“As Rushdoony states, theocracy is a “radical libertarianism” because it advocates the rule of God over every man, woman, and child. Not by the direct tyranny of a religious elite—that would be “ecclesiocracy”—but by the rule of God in the hearts and minds of people as they govern themselves in terms of Biblical law instead of autonomous reason, and without coercion by the state or church. Naturally, this would result in a vast reduction in the size of civil government, as obedient people would provide their own retirement, care for their own elderly, educate their own children, and provide for the poor in their communities.” Cat sez: Uh, right. What about disobedient people? Have these folks read Matt. 7?
We were out partying last night, and didn’t get in till midnight. (By partying, I mean roasting marshmallows and stargazing with a bunch of friends.) Today is what I call a “non-day”–everyone got up late and has accomplished very little, while the time just seems to glide by.
The kids have been watching parts of a favourite movie, Pride and Prejudice – the 5-hour-long, A & E version. Having finished with Mr. Darcy’s horrendous proposal and Lizzie’s rejection, they chose to turn to the chess board.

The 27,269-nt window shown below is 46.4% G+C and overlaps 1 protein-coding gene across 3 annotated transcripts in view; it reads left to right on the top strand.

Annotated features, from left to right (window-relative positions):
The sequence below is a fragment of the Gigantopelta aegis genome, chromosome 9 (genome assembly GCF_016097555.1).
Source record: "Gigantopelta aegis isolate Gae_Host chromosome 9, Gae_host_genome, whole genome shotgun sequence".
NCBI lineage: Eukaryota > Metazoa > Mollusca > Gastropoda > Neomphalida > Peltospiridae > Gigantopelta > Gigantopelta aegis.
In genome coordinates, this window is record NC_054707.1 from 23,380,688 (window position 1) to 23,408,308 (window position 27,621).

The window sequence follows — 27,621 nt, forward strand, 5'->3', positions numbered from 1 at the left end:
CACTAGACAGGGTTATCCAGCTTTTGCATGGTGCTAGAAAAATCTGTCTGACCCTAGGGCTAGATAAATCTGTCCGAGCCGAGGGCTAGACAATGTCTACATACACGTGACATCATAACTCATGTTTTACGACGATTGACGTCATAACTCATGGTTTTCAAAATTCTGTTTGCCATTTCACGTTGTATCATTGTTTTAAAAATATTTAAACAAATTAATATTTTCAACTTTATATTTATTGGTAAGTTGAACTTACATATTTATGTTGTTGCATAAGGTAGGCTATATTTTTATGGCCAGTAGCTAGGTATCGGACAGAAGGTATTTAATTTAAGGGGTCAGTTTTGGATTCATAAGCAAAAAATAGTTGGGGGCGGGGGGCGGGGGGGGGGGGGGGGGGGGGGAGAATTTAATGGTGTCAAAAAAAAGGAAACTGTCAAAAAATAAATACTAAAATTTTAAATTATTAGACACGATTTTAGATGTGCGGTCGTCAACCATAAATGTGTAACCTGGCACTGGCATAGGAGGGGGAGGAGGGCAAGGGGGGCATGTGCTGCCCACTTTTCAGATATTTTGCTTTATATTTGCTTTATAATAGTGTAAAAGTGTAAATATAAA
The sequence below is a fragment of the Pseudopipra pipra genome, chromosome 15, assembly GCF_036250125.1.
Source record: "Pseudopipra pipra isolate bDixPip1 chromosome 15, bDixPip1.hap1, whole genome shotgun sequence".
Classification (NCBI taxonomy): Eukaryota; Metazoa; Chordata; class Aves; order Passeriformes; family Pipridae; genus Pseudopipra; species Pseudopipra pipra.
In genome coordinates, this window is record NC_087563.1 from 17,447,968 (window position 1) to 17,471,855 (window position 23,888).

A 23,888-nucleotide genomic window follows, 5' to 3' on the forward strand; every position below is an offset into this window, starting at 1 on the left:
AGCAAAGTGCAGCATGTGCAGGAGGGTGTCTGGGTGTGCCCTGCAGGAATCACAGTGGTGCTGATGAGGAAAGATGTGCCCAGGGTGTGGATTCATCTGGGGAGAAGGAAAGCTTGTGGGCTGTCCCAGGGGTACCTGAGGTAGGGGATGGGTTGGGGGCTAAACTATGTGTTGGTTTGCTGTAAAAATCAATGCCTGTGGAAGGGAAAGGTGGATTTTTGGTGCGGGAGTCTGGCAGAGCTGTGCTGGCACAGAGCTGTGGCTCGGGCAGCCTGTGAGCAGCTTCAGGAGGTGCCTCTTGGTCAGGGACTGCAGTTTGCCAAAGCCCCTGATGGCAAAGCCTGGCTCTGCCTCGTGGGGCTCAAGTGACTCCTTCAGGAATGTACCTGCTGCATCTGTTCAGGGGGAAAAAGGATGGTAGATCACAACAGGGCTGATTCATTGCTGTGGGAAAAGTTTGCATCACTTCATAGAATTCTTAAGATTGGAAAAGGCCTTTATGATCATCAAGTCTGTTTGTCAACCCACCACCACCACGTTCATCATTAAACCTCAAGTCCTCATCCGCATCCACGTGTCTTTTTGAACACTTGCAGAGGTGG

For some reason, the 5-year-old was playing against the 11-year-old. I have no idea if Brat Boy even knows how the pieces move. Spazz, of course, trounced him, and was revelling in his own ego rather than showing any concern over having his little brother in tears.
Spazz capped off his bad behaviour with, “Well, I expected him to play better than that.”
And with that, I was quite fed up. I threatened to sit him down and embarrass him thoroughly at a match if he didn’t smarten up, and asked him how he’d like it if I were to make him feel that way. He said he “probably” wouldn’t like it too much.
“A little more than probably,” I growled at him. “Sit down and work on endgame together.”
In practising their endgame, they are not to be playing against each other as such, but strategizing co-operatively. They dug out their Chess for Kids book. They chose a few pieces to work with, and started reading. Banana Brain is now flipping through the book, while the Littles are setting up pieces. The Spazz has sulked off to his room to read, which is the best place possible for him when he’s tired.
At times, they’re great at creating their own learning experiences like this. At others, their undeveloped personalities create less-than-gracious situations, and that’s where I come in. My job is to redirect, to draw lines regarding courtesy, fair play and rules, and to ensure things stay enjoyable. If they don’t, I shut it down, and we move on.